Wednesday, September 2, 2009

More Norwegian Stonewall Reviews

There is a new Norwegian review of 'Win with Stonewall Dutch' at Nettavisen's chess pages.
There also was a review in the new issue (4/2009) of 'Norsk Sjakkblad'.
Unfortunately I am extremely pressed for time these days so I will not attempt to quote, translate or comment on these for some days.


Anonymous said...

In your book "Win with the Stonewall Dutch", what do you recommend against the London System?

Sverre Johnsen said...

It offers the game Diachkov-Ulybin Maikop 1998 (a non-Stonewall set-up with ...Be7 and ...b6) based on a minor re-evaluation of a line (10.d5) from 'Win with the London System'.

The book's main advise regarding the London and other quiet non-theoretical lines is to treat them with respect but not spend too much time preparing lines in detail. You simply must accept the fact that the real fight will start in the middlegame.

One strength of the Dutch is that Black sets his mark on the position just as much as White does with the London system.

Anonymous said...

I have a suggestion for your next opening book. I remember you wrote that for your next opening book you wanted to complete your "Win with the" series with a defense to 1 e4 so I am suggesting a book on the Open Ruy Lopez. Gambit doesn't have a book on the Open Ruy Lopez yet so I am sure they would let you write a book on it. Also, I think a book on the Open Ruy Lopez would sell well because it is a popular variation and the last book written on this variation was Glenn Flear's "Open Ruy Lopez" which is really dated now because it came out in 2000.

Sverre Johnsen said...


That's a very good idea which somehow has escaped my attention. The more I think of it, the more I like your suggestion:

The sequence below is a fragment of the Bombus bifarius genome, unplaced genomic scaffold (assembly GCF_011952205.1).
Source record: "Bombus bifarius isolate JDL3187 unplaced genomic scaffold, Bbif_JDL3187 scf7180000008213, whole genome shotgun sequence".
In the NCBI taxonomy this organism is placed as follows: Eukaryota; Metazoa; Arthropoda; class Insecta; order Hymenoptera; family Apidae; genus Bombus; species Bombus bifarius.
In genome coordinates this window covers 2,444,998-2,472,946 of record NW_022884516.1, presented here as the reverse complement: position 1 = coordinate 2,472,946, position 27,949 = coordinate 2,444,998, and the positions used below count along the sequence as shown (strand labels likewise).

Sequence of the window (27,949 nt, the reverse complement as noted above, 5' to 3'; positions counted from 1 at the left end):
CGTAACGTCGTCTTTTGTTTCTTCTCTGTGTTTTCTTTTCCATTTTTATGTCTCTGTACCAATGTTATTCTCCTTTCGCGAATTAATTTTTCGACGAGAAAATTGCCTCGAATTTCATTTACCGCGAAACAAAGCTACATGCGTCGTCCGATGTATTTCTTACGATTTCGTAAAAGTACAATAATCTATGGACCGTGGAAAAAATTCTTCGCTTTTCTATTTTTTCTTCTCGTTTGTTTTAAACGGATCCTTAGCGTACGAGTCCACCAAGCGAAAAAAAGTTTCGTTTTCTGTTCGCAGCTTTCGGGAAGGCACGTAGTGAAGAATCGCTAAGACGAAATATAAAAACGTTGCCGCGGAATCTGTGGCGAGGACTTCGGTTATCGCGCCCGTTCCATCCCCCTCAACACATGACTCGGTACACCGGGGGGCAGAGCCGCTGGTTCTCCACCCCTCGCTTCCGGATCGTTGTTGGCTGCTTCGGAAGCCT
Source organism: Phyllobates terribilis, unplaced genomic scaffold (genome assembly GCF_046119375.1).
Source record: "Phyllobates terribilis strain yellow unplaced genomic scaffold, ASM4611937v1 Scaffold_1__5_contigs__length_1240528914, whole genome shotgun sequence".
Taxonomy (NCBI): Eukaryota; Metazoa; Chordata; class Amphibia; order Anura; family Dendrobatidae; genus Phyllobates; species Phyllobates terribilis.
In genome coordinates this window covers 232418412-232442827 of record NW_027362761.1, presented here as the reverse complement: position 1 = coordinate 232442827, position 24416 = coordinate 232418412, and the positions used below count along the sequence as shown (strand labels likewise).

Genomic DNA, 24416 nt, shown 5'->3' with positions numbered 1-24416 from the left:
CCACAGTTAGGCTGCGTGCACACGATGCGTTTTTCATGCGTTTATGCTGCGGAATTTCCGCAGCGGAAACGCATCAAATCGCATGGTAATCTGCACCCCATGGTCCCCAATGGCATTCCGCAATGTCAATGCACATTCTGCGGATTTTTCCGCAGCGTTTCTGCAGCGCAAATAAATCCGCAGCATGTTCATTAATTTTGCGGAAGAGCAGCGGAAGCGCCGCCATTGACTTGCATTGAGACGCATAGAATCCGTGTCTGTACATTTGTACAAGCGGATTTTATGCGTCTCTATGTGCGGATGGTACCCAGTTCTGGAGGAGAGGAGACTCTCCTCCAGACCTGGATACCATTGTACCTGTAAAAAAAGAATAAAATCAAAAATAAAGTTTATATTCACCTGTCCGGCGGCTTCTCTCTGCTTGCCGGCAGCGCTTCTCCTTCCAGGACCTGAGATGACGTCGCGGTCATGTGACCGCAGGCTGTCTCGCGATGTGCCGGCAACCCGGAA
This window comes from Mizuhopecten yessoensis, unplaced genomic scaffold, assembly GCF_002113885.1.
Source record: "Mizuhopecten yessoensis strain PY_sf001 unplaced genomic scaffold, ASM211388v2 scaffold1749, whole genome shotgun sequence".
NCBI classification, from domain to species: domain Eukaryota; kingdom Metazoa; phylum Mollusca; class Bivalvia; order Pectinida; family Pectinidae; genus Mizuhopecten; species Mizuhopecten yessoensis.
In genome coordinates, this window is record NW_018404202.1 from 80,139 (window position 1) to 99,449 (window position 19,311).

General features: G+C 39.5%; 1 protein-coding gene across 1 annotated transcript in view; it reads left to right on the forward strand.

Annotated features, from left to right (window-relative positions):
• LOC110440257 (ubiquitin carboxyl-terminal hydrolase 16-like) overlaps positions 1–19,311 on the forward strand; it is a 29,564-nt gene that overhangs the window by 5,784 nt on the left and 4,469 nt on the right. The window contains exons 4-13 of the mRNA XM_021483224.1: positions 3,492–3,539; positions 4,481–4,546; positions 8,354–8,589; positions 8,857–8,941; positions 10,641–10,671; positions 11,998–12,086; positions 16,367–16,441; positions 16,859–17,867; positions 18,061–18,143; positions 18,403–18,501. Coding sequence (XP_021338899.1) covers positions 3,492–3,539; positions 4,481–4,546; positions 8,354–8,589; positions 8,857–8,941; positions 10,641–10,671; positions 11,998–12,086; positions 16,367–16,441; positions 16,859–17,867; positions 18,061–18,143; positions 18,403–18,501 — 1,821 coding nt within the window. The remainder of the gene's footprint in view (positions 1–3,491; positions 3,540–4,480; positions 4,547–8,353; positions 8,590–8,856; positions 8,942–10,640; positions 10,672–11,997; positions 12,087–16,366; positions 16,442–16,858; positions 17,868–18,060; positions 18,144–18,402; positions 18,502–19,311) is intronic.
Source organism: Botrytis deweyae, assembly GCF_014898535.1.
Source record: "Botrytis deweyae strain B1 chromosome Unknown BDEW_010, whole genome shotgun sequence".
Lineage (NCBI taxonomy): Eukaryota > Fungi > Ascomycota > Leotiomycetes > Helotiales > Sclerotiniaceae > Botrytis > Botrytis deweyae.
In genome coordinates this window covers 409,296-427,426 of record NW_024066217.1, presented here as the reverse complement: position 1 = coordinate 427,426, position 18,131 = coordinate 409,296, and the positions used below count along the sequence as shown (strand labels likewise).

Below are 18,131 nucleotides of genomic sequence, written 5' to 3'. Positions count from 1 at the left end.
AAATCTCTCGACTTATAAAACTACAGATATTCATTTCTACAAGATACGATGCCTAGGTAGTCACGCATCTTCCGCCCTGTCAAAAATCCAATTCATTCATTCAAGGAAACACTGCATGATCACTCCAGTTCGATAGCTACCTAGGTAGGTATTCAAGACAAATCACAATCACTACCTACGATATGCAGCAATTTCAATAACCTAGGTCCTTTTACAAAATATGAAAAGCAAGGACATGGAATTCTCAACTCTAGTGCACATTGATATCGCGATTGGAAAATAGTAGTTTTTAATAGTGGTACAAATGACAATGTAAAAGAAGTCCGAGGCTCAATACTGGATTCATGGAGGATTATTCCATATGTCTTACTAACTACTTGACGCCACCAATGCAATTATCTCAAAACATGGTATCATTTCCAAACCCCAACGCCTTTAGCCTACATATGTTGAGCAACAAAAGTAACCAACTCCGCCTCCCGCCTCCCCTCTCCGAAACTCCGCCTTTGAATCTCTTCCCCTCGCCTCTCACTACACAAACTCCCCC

* The fact that I know relatively little about the Open Ruy Lopez is actually more of a pro than a con.
* You are right that Gambit probably would like to have a book on the Open RL.
* As you say there are no good and recent books on the line.
* The Open RL is relatively popular and has been played by some top players.
* The line may be somewhat underestimated by theory.
* Studying this branch of the RL would add to my general chess education.
* Black's play is quite natural - he secures some central space and develops quickly.
* There is some minor overlap with "The Ruy Lopez: A Guide for Black" but that's no real problem. It will be easy to find alternative lines for Black against the Exchange and the early Worrall.
* The book would have to include lines against White's alternatives at move 2 and 3, but that's no problem - actually I need to work a bit on these.

For the moment I can think of only two snags:
- Yusupov might produce a competing book which would steal most of the market.
- I am not sure that I can find a good co-author. Leif Johannessen - my co-author for "The Ruy Lopez: A Guide for Black" is the first person that comes to mind. However, I don't think he has played that particular branch of the Spanish and - more importantly - I suspect that he is fairly busy these days.

On a final note: If I wrote somewhere that my next authoring project is a third book in the "Win with ..." series, I have to modify that statement. Presently I am toying with quite a lot of chess projects but there are only two that I am really determined to see through to a published book:
1) A chess opening book written without any co-author (but possibly with a GM advisor).
2) A third book in the "Win with the ..." series, providing a repertoire against 1.e4.